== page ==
My Foundations of Education

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My Foundations of Education by Mind Map: My Foundations of Education

1. History of U.S. Education

1.1. The Democratic-Liberal School

1.1.1. 1.Represented by Cubberly, Curti and Cremin

1.1.2. 2. Believe history of U.S. education involves a progressive evolution that is flawed but committed to equality of opportunity for all. (p.83)

1.1.3. 3. Goal was more students from more diverse backgrounds, going to school longer with social goals more important than intellectual.

1.2. Progressive Reform

1.2.1. 1. Insisted on government regulations of industry, commerce and conservation of natural resources.

1.2.2. 2. Dewey argued that schools were embryonic communities

1.2.3. 3. Hall - "the Darwin of the mind"; child-centered pedagogy

2. Politics of Education

2.1. Liberal

2.1.1. Goals/Definition

2.1.2. 1. Based on works of U.S. Philosopher John Dewey

2.1.3. 2. Individuals alone cannot bring about lasting change and government must sometimes step in to assist

2.1.4. 3. Society must make educational opportunities equal to all students regardless of socioeconomic standing or ethinicity

2.1.5. Concerned with balancing the economic productivity of capitalism with social and economic needs of the majority (p.24)

2.2. Progressive


2.2.2. 1. Schools are part of making society a better place

2.2.3. 2. Schools are the center of helping students develop their unique potential

2.2.4. 3. Schools are a foundational component of a successful democracy

3. Sociological Perspectives

3.1. Theoretical Perspectives

3.1.1. 1. Functional Theory 1a. Stresses the interdependence of the social system 1b. View society as a machine where one part works in conjunction with another 1c. Emile Durkheim was earliest sociologist to make the connection between school and society

3.1.2. 2. Conflict Theorists 1a. Do not see the relation between schools and society as straightforward and clear cut 1b. Willard Waller - without close monitoring schools can turn into uncontrolled anarchy because students have to go against their wills. 2. Variation of conflict theory is where knowledge and experience are related to art and music and literature that has been passed on by families and schools.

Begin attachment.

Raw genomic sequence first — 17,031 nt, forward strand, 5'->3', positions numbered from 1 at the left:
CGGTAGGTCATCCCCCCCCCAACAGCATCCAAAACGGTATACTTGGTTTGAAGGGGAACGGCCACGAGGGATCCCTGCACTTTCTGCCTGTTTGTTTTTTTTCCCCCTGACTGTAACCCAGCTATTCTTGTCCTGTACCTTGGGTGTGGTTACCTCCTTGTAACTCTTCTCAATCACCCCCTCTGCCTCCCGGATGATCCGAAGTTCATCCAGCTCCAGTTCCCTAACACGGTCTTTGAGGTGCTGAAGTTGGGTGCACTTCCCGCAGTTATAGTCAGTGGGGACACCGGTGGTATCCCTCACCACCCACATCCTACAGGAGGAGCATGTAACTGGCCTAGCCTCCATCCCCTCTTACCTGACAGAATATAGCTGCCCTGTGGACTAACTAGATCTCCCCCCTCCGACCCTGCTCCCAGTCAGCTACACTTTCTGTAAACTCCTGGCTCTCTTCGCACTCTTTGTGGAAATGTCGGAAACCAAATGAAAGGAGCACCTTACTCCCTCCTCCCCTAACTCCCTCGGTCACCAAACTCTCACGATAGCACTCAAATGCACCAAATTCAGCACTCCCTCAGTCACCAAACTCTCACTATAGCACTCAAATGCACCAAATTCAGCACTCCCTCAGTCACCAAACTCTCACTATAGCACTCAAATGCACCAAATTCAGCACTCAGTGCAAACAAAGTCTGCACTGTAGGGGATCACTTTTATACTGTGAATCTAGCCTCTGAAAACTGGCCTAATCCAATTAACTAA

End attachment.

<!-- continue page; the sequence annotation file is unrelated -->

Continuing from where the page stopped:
3.1.3. 3. Interactional Theories

3.1.4. 1. Basil Bernstein - Educational aspects and social aspects should be looked at wholistically.

3.2. Effects of Schooling on Individuals

3.2.1. 3 main areas 1.Knowledge and Attitudes - Higher social class background/higher achievement level 2. Employment - Schools act as gatekeepers to determine who will receive high-paying occupations 3. Educations and Mobility- Example is private and public school students receiving the same amount of education but private school educated students having the mobility edge

4. Schools as Organizations

4.1. Cullman City School District

4.1.1. State Senator - Paul Bussman

4.1.2. House of Representatives - Randall Shedd

4.1.3. State Superintendent - Thomas R. Bice

4.1.4. Local Superintendent -Cullman City Schools: Susan Patterson

4.1.5. Cullman City School Board Members President:Steve Sides Vice President: Jason Neal Kim Addison Suzanne Harbin Brenda Howell

4.2. Comparison to German Schools

4.2.1. Selects and sorts children and tracks to place in secondary schools Hauptschule: designed for those destined for blue-collar and lower-level positions Realschule: lower-level white collar and technical positions Gymnasium: Academic preparation for university and intellectual/management professions

5. Curriculum and Pedagogy

5.1. Social Meliorist

5.1.1. Linked to Social reconstructionism

5.1.2. Concerned with the role of the school reforming society

5.1.3. Precursor to contemporary critical curriculum

5.1.4. Presented to prospective teachers the effects are minimal in public schools

5.2. Functionalist Theory

5.2.1. Curriculum transmits the cultural knowledge that the student needs to be competent in society

5.2.2. Modern functionalist Developed in the U.S. by Talcott Parsons and Robert Dreeben Curriculium needs to change to fit the needs of the modern world.

5.2.3. Believes what schools teach is required for the maintenance and development of society

6. Equality of Opportunity

6.1. Educational achievement/ attainment of Women as a minority group

6.1.1. Stratification issues such as increased wages for men with the same educational attainments as their female counterparts.